On September 2, the DMK government in Tamil Nadu announced the construction of a memorial in Villupuram district for the people killed in police firing and clashes in 1987.
The incident was part of the movement demanding reservation for the Vanniyar community. This announcement was made with the local body polls round the corner and right before the anniversary of the killings on September 17.
What exactly happened in the 1980s that led to the death of 21 people in a protest? And, what were the outcomes of the struggles?
WHO ARE THE VANNIYARS?
Vanniyar, a community largely concentrated in northern Tamil Nadu (the region that was formerly known as South Arcot in Madras Presidency of British India), accounts for about 12% of the state’s population.
The Vanniyar community, which is classified under the backward classes, is the largest of the BCs and makes up for about one-fifth of the total BC population in the state.
Vanniyars were predominantly landless labourers, and their economic conditions were not very different from those of the local Scheduled Castes. The community was very backward in education and employment, and unable to compete with other BC communities who had already advanced.
They resented their traditional name of Padayachi (soldier) and changed it to ‘Vanniyala Kshatriya’ claiming high-caste status, as a means of social mobility. But, they claimed low caste status in their fierce struggle for access to resources.
STRUGGLE FOR RESERVATION
Intense protests were held in the mid-1980s under the leadership of the Vanniyar Sangam demanding separate reservation for the Vanniyar community.
The organisation claims that Vanniyars formed more than 25% of the state’s population, and thereby they should be given at least 20% reservation. They argued that out of the 50% reservation for OBCs, the Vanniyar people got only 1% of the total benefits.
Initially, the sporadic protests organised by the Vanniyar Sangam did not put pressure on the government. In 1986, they were involved in processions, demonstrations, road blockades and rail rokos, but they failed to capture the attention of the government.
When all of these were of no avail, the Vanniyar community leaders decided to mobilize the people of the community and launch a massive struggle. They went from village to village targeting the youth and campaigning about the status of Vanniyars in society.
This resulted in a one-week road block agitation in September 1987, and Dr S Ramadoss (who later founded the Vanniyar majority party Pattali Makkal Katchi (PMK)), spearheaded the struggle.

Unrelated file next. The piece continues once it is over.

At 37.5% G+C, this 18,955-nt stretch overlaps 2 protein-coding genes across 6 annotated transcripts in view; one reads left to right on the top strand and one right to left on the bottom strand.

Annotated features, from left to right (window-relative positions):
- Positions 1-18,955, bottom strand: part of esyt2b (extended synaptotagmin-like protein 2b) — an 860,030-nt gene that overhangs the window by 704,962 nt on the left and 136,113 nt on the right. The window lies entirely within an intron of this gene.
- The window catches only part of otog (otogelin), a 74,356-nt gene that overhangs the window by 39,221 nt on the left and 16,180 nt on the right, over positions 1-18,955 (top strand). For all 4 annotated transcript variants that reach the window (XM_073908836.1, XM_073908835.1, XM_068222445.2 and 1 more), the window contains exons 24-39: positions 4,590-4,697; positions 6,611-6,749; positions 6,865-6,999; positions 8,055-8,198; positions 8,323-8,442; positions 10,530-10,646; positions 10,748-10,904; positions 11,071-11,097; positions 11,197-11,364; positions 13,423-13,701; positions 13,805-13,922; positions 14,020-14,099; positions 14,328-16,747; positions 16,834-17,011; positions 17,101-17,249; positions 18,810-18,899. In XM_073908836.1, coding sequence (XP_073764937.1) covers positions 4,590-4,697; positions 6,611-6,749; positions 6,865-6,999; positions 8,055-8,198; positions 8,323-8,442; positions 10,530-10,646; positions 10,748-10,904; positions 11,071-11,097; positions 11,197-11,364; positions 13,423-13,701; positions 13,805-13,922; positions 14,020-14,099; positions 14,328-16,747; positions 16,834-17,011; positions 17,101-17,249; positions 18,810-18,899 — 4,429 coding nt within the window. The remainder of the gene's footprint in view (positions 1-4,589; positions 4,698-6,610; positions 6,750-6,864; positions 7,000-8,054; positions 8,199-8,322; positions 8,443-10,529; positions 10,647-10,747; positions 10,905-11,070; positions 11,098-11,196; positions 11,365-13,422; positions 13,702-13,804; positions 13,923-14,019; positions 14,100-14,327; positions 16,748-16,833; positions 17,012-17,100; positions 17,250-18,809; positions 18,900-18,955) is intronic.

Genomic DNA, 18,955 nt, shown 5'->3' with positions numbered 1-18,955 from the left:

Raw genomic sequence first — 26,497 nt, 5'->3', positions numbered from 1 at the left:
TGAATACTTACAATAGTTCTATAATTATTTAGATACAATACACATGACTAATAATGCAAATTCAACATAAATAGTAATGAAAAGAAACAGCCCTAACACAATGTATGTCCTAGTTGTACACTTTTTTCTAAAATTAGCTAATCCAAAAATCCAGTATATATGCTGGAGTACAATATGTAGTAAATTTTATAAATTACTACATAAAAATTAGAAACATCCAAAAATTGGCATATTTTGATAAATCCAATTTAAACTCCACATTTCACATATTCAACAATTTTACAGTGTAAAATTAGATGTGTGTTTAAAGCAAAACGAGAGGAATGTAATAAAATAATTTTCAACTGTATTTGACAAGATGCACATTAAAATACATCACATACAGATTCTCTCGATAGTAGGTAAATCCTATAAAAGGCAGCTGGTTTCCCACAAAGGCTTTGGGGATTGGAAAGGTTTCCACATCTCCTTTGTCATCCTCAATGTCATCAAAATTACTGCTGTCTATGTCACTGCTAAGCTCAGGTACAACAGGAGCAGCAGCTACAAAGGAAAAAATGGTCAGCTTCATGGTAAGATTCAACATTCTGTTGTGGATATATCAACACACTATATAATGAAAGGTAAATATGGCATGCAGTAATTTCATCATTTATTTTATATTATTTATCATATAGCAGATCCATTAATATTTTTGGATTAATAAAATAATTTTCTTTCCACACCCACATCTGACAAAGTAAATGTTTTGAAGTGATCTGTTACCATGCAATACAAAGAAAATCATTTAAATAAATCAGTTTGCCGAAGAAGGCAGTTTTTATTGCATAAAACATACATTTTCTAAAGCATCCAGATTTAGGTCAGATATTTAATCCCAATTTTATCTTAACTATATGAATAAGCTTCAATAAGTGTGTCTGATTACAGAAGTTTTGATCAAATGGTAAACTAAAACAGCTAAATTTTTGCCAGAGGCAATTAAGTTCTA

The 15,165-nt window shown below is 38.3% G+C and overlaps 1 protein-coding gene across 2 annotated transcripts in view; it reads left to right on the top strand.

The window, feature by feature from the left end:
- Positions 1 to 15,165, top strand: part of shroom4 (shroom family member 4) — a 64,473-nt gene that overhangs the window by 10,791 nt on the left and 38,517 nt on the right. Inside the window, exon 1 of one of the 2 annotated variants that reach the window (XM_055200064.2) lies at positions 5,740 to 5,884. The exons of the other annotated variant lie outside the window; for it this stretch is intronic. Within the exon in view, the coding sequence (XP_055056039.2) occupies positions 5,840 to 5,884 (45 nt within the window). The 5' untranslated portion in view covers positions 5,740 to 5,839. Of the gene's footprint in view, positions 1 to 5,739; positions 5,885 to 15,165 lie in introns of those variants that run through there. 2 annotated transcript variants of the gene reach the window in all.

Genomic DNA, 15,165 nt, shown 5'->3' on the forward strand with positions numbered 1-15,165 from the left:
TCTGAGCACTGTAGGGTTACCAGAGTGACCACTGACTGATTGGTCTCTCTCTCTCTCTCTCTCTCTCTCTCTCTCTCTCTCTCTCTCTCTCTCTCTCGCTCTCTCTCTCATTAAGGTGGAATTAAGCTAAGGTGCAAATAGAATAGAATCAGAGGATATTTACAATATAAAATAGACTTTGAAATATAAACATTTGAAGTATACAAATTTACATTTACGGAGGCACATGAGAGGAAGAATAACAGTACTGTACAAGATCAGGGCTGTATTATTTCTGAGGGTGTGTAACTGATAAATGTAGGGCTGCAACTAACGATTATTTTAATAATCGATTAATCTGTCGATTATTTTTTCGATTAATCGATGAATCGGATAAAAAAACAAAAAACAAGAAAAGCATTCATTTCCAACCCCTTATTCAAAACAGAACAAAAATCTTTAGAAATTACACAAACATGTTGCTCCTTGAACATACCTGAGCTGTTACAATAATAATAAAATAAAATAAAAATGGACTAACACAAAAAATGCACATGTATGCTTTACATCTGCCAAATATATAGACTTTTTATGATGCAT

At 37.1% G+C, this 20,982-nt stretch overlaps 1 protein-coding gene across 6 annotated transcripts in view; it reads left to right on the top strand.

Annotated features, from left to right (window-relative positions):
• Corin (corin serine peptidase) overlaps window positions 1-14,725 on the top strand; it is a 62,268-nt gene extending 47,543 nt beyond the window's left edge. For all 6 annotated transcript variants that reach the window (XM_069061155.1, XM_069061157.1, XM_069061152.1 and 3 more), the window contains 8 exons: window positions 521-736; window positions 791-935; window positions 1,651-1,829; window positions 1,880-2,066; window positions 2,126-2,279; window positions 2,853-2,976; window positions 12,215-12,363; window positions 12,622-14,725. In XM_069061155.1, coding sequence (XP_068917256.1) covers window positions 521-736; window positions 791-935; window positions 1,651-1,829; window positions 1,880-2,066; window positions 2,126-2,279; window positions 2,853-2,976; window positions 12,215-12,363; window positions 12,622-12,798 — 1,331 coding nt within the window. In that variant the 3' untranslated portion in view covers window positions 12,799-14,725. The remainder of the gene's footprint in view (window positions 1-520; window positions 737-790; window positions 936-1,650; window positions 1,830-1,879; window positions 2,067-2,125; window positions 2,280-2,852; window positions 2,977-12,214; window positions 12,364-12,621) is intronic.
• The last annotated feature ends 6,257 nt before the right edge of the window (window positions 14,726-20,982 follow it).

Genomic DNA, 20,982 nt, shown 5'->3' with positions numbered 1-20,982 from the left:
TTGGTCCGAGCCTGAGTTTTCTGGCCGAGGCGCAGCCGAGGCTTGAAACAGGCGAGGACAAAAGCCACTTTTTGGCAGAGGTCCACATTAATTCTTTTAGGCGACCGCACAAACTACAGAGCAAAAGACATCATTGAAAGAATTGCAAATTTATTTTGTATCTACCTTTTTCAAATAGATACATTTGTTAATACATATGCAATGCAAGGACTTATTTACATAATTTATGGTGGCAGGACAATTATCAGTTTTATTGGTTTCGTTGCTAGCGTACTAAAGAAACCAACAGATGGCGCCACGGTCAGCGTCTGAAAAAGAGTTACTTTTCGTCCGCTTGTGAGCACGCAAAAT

Tall roadside trees were cut down and thrown onto the road to create heavy traffic, which caught the government’s attention. Meanwhile, Ramadoss was arrested and lodged in the Madras Central Prison. Day by day the struggle began to intensify, and it continued for a week.
The MGR-led AIADMK government refused to negotiate with the Vanniyar leaders, instead it mobilised the police and paramilitary to suppress the protestors.
On September 17, north Tamil Nadu became a battleground, police firing claimed 21 lives 20,000 people were arrested.
RESULT OF THE STRUGGLE
With the death of MGR in December 1987, the President’s Rule was in place and there was no solution in sight. As a result, the Vanniyar Sangam in August 1988 threatened to boycott elections to the Tamil Nadu assembly.
In consequence of the pressure from the Vanniyar Sangam, and as an electoral ploy of the central ruling party Congress, on the eve December 1988 state elections, the Tamil Nadu governor announced compartmental reservation. Its actual implementation was, however, postponed to after a proposed survey of the backward class population.
The DMK went on to win the assembly elections and assumed office in January 1989. Partly in fulfilment of one of its poll-promises and partly to outwit its opponent Congress, the DMK ministry stopped the BC survey and ordered direct compartmental reservation.
At the behest of the Tamil Nadu government, a Constitutional Amendment was brought about in 1994 to implement reservation within reservation. Further, the Amendment was included in the Ninth Schedule of the Constitution in order to protect it from being challenged in the courts.
It provided for a total of 69% reservation for the weaker sections of the population including the SCs, STs, and OBCs. Notably, the Amendment runs counter to the prevailing judgement of the Supreme Court which has ruled that reservations shall not exceed 50% in total.
Since then, out of the 50% reservation for the OBCs (comprising 201 communities and representing 67% of the state’s population), 20% was set apart for the MBC (comprising 108 communities). Vanniyars constitute 53% of the population of the most backward section, which means they are likely to get a sizable share of the 20% reservation.
ONGOING POLITICS OF RESERVATION
The demand for Vanniyar reservations did not end there. The PMK, which was formed out of the Vanniyar Sangam, has repeatedly raised reservation demands.
The demand for exclusive Vanniyar reservation of 20% was brought up even as part of the recent alliance talks with the AIADMK before the April 2021 assembly elections.
Some information taken from:
M N Srinivas’ Caste: Its 20th Century Avatar
R Vidyasagar’s V anniyars’ Agitation
News18’s Vanniyar Reservation Protests… Gun Fires… 21 Deaths - What Happened in